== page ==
[Joanna]: And it was just like (whispers). Like that. And my heart bang, bang, bang, bang, bang, bang, bang. And I thought, Joanna, my God, I mean, you’re a non-religious person. You think we die and there’s nothing beyond. I mean, Joanna, please.
[David]: Was she hallucinating? She once heard about several houses in the United States where ghost sightings were reported, but there were actually gas leaks that caused people to see or hear things that didn’t exist. And that could be really dangerous, a justified fear. But she couldn’t smell that obvious gas smell. It could also be the delusions that antihistamines can produce . . . or something like that, because what else: there could be no one in the room, no one. If she went out, she could prove it. It was the only way to calm down.
So, she walked to the door of the room and peered out slowly, as if not wanting to see what might be there. Of course, there was no one.
[Joanna]: But I see the television in my living room is on. And I didn’t even know where the control for that television was. And meanwhile . . . oh no. And as I was looking at the TV, the volume was raised. And there I panic, a superhuman fear, a fear that I had not felt before.
[David]: It felt as if she was in another world. She unplugged the second TV, turned on all the lights, and opened the curtains. By now, sleep was impossible. She was too distraught.
As it was just a short time before dawn, and she would be picked up in a few hours, it was best to go ahead and shower. All this had to have an explanation, she didn’t know what at the time, but there had to be one. Later, after calming down, she would figure it out.
But the bathroom didn’t help her much to calm down either: it was narrow and all the walls were a deep red . . .
[Joanna]: I get under the shower and close my eyes, and hear (noises).
[David]: She glanced at the bathroom mirror, which was already foggy with steam from the hot water. She saw only her reflected silhouette, but she realized something . . .
[Joanna]: That there’s a hair dryer attached to the wall, and it’s turning on and off. I turn off the shower. I grab the towel, and as I’m getting out of the bathroom, I fall. I pull my clothes on, my hair is wet . . . I mean, and I get out of that room as fast as I can. I left everything on.
[David]: She hurried down to the lobby, but tried to hide her fear. Who was going to believe everything that had just happened? After a while, the car that had picked her up the day before arrived. She was a little relieved when she got in. To clear her mind, she began talking to the driver. At one point, the man asked her if she had had a good night . . .
[Joanna]: And I said, “Look, honestly, I slept very, very, very badly, I slept terribly,” and I started to laugh.
[David]: Now that she was talking about it with someone, this sounded like it could become one of her videos. Maybe she could include it in her comedy show, and she would laugh at herself and at how naive she was to have been scared by something so silly. It must have been a defect in the electrical circuit.
Laughing, she said to the driver, “This is going to sound weird, but I felt like there was someone in my room.”
[Joanna]: And I laughed again, because I knew what this guy was going to say, something like, this girl is crazy.
[David]: But no. The driver didn’t laugh.
[Joanna]: He answered very seriously, and he said, “Oh, that makes all the sense in the world. This is the most haunted hotel in Florida, and one of the most haunted hotels in America.”
[Daniel]: According to the driver, Joanna was staying at the most haunted hotel in Florida, and one of the most haunted in America: the Biltmore Hotel.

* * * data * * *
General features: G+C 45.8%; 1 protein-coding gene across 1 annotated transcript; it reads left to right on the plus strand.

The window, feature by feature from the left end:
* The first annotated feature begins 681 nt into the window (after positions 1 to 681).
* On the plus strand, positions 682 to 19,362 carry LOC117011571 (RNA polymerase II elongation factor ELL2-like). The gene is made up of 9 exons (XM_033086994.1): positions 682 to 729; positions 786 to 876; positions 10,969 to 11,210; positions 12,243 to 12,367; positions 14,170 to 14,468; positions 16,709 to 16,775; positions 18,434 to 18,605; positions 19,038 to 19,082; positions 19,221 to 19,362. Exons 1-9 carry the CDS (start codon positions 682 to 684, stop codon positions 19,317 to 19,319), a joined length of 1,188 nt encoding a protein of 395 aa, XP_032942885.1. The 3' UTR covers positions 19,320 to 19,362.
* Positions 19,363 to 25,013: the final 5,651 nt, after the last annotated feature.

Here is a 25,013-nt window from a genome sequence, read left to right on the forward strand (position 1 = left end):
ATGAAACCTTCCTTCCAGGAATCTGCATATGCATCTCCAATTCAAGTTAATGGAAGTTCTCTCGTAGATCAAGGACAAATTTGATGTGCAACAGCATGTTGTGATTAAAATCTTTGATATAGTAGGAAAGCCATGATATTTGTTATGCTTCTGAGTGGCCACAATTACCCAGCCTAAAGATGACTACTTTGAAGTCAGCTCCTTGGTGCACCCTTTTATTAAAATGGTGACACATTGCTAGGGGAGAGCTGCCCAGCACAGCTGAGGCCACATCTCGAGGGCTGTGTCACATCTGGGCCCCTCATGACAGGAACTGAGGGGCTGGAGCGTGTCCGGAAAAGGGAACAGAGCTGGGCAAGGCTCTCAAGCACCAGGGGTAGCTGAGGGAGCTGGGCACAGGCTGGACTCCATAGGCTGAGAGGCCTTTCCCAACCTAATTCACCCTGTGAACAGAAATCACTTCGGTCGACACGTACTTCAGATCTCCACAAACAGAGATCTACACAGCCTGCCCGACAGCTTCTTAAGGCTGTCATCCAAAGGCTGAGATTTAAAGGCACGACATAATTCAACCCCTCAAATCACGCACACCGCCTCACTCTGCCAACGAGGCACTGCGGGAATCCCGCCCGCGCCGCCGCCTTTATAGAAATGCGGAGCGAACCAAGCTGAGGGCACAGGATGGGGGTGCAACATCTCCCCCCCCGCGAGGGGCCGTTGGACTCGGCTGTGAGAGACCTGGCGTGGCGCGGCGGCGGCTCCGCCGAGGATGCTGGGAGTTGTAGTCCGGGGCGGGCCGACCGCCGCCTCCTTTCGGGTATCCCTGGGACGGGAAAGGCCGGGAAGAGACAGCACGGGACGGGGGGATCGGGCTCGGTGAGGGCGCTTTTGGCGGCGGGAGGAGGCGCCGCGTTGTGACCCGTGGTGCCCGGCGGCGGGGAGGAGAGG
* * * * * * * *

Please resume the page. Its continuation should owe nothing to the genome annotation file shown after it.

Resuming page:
We’ll be back.
[Ad break 2]
[Daniel]: We’re back with Radio Ambulante. I’m Daniel Alarcón.
Before the break, Joanna Hausmann had a very strange experience at the hotel where she was staying. Although, on second thought, maybe there was a defect in the electrical circuit in the room. The best thing was to laugh about what happened and forget about it.
But the driver who picked her up that morning told her that her story made perfect sense because that was one of the most haunted hotels in the country.
[Joanna]: And I felt two things right then and there. One: Oh my God! And two: I’m not crazy.
[Daniel]: Joanna wanted to know more.
[Joanna]: “OK, OK. Explain that to me.” And he explains to me.
[Daniel]: David Trujillo continues the story . . .
[David]: The driver knew the history of the Biltmore Hotel well. It is one of the most iconic buildings in Miami, and was declared a National Historic Landmark in 1996.
It was built in the Coral Gables area in the mid-1920s, when Florida was having a big real estate boom. Its 96-meter main tower is inspired by the Giralda, the bell tower of the Cathedral of Seville, in Spain.
The driver told her that from the very beginning it was a luxury hotel where dances, parties, water shows and golf tournaments were very common—those roaring 20s you hear so much about. Celebrities, politicians and billionaires from around the world stayed there. But aside from the luxury and fun, there were also dark moments. In 1929 a mobster was murdered in the middle of a card game with illegal consumption of alcohol. The famous gangster Al Capone is said to have stayed there when he visited the city.
The excesses and the clients’ choice to stay near the beach caused the hotel’s finances to decline. Little by little, it became unsustainable, and in the 1940s, in the middle of World War II, the United States government converted it into a military hospital.
Joanna was intrigued, and the driver continued with the story. He told her. . .
[Joanna]: But look, mind you, the gym was the morgue.
[David]: At no time had Joanna mentioned her experience in the gym and the allergy that appeared on her.
[Joanna]: But then the hairs on my skin started to stand up. If 24 hours before, someone had told me that story, I would have laughed. I mean, how ridiculous this person is!
[David]: By then, the driver had her undivided attention. If there was one thing Joanna couldn’t deny, it was the charged story behind the Biltmore. After the war, it became the headquarters of the University of Miami medical school and continued to function as a hospital until 1968, when the decision was made to close it. For years it remained abandoned, and rumors spread, that strange things were happening there. Kids from the area used to come in to see if it was really haunted.